To ask the Tánaiste and Minister for Foreign Affairs and Trade if the government has prepared and finalised Brexit sectoral response plans for each department as committed to in May 2017; if so, if he will publish these plans; and if he will make a statement on the matter. - Darragh O'Brien.
REPLY I propose to take questions 11, 13, and 39 together.
The situation with regard to the Brexit negotiations has evolved significantly since the publication of the Government’s comprehensive approach document last May and the Government’s preparations have adjusted accordingly. Contingency planning at both a domestic and an EU level is focused on three areas: preparing for a no-deal scenario or so-called “disorderly Brexit”; preparing for a transition period based on the “status quo”; and preparing for the future EU-UK relationship.
While the outcome of the December European Council and the move on to Phase 2 has lessened the likelihood of a disorderly Brexit, very detailed work on a no-deal or worst-case-scenario is advancing intensively through the cross-Departmental coordination structures chaired by my Department.
Before Christmas, the possible consequences for each sector were comprehensively established. Now the work is focusing on possible mitigating measures. This work is also informed by ongoing stakeholder engagement. Separately, a new preparedness unit in the Commission is considering EU-level responses.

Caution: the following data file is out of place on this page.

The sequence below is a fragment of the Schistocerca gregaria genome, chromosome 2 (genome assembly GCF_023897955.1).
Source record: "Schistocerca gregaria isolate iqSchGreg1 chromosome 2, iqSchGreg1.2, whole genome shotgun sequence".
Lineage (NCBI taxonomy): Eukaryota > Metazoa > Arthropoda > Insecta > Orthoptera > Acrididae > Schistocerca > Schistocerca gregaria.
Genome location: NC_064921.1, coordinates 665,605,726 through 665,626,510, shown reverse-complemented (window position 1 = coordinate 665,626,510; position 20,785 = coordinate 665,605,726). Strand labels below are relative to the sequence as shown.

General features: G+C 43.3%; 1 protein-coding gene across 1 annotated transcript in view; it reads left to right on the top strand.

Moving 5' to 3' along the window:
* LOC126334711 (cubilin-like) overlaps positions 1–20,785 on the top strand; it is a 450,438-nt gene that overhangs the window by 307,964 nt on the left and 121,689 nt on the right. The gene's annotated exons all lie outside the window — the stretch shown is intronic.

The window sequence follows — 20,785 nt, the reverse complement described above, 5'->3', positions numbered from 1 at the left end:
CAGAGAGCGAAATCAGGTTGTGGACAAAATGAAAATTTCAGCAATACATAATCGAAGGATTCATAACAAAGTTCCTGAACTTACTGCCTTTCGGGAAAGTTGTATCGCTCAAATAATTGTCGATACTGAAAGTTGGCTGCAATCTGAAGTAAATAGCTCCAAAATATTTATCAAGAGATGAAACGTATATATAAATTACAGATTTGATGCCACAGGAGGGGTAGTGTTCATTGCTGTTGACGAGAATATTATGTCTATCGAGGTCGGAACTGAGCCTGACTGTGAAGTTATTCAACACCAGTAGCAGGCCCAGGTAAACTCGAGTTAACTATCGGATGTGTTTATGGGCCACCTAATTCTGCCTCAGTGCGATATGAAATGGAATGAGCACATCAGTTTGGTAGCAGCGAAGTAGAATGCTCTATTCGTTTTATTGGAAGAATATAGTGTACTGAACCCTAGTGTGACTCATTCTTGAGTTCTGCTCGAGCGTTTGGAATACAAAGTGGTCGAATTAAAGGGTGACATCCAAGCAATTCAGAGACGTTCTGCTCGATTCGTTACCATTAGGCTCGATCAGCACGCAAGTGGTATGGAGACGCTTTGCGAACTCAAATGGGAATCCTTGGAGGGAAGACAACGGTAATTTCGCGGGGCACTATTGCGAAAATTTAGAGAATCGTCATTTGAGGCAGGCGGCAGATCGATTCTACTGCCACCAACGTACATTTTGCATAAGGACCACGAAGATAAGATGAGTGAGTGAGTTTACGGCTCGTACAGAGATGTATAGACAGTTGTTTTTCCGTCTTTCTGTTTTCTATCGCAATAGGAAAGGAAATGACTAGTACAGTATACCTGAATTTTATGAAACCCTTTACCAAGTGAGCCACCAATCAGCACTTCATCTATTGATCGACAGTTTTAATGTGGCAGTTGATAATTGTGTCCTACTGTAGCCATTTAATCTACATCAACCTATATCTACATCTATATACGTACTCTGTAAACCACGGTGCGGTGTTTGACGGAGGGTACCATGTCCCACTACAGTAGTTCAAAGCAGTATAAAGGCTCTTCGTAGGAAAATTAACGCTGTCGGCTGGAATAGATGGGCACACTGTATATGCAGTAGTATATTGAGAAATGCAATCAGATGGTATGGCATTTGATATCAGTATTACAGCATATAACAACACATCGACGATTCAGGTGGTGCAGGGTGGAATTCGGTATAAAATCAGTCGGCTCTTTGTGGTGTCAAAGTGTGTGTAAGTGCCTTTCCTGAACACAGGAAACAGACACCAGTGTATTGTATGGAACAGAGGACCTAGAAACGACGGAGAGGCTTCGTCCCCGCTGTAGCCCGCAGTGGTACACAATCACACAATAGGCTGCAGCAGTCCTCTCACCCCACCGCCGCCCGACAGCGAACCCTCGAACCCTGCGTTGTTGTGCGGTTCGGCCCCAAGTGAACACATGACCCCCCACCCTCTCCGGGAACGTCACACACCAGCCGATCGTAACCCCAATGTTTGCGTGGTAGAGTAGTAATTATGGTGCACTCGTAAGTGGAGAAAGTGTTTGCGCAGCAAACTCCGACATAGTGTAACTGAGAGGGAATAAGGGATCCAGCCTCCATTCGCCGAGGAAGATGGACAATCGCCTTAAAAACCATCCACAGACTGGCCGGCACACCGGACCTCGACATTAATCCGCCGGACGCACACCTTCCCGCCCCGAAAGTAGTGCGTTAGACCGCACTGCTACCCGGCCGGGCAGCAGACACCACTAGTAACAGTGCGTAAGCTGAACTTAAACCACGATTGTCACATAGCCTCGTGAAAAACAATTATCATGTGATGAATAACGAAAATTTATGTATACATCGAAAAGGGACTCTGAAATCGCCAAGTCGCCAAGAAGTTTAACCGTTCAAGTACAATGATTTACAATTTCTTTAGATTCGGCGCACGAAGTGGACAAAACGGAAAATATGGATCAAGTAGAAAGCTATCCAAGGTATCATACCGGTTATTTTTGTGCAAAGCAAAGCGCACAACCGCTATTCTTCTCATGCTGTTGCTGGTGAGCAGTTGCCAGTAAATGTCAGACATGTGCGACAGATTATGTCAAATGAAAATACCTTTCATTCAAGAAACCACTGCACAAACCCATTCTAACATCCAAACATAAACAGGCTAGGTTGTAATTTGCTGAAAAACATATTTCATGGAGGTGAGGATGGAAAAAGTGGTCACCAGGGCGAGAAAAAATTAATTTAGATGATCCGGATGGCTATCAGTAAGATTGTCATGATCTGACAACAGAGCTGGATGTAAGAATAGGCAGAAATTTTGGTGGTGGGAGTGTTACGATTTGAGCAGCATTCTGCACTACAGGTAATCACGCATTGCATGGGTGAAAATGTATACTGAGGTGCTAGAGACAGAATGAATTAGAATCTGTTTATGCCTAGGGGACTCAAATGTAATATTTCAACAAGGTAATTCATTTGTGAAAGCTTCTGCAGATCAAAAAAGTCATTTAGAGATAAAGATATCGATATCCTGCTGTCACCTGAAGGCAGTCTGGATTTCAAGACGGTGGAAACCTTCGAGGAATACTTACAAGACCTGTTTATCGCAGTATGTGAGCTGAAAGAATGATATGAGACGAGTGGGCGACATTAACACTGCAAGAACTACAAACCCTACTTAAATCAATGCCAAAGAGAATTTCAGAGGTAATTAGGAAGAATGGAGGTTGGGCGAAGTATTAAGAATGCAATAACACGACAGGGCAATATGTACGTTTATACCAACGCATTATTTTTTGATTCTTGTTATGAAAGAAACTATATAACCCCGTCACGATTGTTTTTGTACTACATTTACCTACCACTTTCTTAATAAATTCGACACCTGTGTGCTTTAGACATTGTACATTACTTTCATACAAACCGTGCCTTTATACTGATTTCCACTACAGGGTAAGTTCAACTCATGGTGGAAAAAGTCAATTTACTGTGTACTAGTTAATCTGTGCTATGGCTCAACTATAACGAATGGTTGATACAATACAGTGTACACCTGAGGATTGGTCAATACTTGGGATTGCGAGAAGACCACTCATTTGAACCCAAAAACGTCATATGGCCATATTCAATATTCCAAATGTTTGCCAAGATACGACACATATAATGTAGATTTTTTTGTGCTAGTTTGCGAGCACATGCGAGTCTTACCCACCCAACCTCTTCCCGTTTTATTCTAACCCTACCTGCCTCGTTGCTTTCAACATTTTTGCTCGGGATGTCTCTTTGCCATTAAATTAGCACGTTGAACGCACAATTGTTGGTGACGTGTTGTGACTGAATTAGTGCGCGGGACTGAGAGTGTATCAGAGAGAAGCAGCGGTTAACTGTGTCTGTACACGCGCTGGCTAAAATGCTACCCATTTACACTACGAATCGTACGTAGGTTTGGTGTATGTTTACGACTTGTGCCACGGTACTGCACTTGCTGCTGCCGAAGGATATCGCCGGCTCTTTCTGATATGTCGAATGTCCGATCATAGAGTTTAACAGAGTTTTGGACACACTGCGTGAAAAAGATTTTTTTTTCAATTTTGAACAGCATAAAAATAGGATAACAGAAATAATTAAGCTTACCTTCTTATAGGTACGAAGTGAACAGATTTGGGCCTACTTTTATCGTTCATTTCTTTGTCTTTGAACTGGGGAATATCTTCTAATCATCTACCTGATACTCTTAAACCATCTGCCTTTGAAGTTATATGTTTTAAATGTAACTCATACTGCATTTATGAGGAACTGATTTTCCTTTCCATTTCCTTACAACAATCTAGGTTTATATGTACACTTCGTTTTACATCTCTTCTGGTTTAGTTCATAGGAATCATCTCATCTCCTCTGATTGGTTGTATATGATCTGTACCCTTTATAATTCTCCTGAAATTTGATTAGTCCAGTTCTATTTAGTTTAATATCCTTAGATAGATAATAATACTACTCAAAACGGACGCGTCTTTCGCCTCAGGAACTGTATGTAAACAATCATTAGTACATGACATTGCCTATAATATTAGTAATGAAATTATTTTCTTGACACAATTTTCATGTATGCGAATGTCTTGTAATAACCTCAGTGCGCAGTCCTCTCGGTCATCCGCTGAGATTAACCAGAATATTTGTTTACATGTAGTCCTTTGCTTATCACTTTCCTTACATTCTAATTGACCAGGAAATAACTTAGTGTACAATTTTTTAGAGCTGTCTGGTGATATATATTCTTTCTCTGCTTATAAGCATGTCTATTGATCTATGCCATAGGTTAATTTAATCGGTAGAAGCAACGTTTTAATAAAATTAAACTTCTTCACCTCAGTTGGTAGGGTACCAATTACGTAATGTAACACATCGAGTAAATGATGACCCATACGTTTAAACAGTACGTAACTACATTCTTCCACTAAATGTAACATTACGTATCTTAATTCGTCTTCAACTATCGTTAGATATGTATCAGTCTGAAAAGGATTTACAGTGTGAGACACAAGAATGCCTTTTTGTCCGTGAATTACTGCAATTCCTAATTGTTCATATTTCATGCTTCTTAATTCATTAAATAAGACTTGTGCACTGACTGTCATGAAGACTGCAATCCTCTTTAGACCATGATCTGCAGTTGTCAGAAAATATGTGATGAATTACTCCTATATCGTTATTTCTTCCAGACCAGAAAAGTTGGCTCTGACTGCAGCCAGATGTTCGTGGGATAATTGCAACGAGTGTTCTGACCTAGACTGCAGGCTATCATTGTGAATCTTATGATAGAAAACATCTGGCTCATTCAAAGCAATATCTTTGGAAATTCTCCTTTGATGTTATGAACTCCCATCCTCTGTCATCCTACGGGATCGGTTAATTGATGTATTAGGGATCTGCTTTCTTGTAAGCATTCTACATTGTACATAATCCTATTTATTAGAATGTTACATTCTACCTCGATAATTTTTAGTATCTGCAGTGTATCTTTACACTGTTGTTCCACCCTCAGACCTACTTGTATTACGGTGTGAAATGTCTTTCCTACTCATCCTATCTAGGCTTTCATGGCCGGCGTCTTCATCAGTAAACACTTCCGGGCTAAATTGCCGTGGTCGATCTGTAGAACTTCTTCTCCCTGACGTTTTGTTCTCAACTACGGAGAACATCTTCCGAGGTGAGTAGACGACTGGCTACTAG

All this work provides a baseline scenario for the policies and sectors impacted, which can then be adapted as appropriate in light of developments in the EU-UK negotiations. This includes, as appropriate, any specific responses necessary according to regional needs and at the county level, including in Wexford.
That is why the decision has been taken to concentrate on completing this work and to participate in the preparation of the EU approach to the future relationship negotiations.
As concerns transitional arrangements, I welcome that the direction of travel is now firmly towards achieving a “status quo” transition period. Agreement on a “status quo” transition will provide certainty to individuals and businesses while also aiming to avoid any cliff edge effects between the UK leaving the EU and a future relationship agreement coming into force.
The expectation is that the European Council will adopt additional Guidelines at its meeting on 22-23 March 2018 on the framework for the future EU-UK relationship. These guidelines – as well as further clarity on the UK position, which has been sought by the European Council – will provide a clearer picture of the direction of travel in the negotiations. This will provide a basis on which the Government will publish a new paper in the coming months on our approach to the negotiations and our latest assessment of the economic and sectoral challenges posed by Brexit and our responses to them.
This work will, of course, be firmly grounded in the extensive work and outreach that has already been undertaken by individual Departments and agencies, as well as by stakeholder organisations, academics and others. Much of this is in the public domain, including the detailed response plan "Building Stronger Business - Responding to Brexit by competing, innovation and trading", which was published in November. A number of further important studies are underway with a view to publication in the coming weeks and months.